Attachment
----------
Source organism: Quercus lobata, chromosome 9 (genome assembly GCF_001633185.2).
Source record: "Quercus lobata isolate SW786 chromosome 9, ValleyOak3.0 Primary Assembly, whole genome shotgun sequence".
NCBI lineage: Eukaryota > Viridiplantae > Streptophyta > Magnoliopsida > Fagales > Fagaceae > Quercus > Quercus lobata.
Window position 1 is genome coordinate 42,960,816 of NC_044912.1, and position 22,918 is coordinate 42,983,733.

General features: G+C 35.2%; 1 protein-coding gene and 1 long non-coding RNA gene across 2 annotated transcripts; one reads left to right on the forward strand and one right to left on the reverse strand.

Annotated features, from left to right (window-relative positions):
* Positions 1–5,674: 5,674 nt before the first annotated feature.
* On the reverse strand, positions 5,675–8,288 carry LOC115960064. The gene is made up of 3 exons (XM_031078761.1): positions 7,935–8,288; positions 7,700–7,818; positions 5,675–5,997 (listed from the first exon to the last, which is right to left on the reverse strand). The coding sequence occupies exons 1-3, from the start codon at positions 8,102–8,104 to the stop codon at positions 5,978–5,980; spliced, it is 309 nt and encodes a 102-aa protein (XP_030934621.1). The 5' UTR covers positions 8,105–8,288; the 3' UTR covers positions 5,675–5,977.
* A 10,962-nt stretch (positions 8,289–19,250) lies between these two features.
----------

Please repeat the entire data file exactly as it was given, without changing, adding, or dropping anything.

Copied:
Source organism: Quercus lobata, chromosome 9 (genome assembly GCF_001633185.2).
Source record: "Quercus lobata isolate SW786 chromosome 9, ValleyOak3.0 Primary Assembly, whole genome shotgun sequence".
NCBI lineage: Eukaryota > Viridiplantae > Streptophyta > Magnoliopsida > Fagales > Fagaceae > Quercus > Quercus lobata.
Window position 1 is genome coordinate 42,960,816 of NC_044912.1, and position 22,918 is coordinate 42,983,733.

General features: G+C 35.2%; 1 protein-coding gene and 1 long non-coding RNA gene across 2 annotated transcripts; one reads left to right on the forward strand and one right to left on the reverse strand.

Annotated features, from left to right (window-relative positions):
* Positions 1–5,674: 5,674 nt before the first annotated feature.
* On the reverse strand, positions 5,675–8,288 carry LOC115960064. The gene is made up of 3 exons (XM_031078761.1): positions 7,935–8,288; positions 7,700–7,818; positions 5,675–5,997 (listed from the first exon to the last, which is right to left on the reverse strand). The coding sequence occupies exons 1-3, from the start codon at positions 8,102–8,104 to the stop codon at positions 5,978–5,980; spliced, it is 309 nt and encodes a 102-aa protein (XP_030934621.1). The 5' UTR covers positions 8,105–8,288; the 3' UTR covers positions 5,675–5,977.
* A 10,962-nt stretch (positions 8,289–19,250) lies between these two features.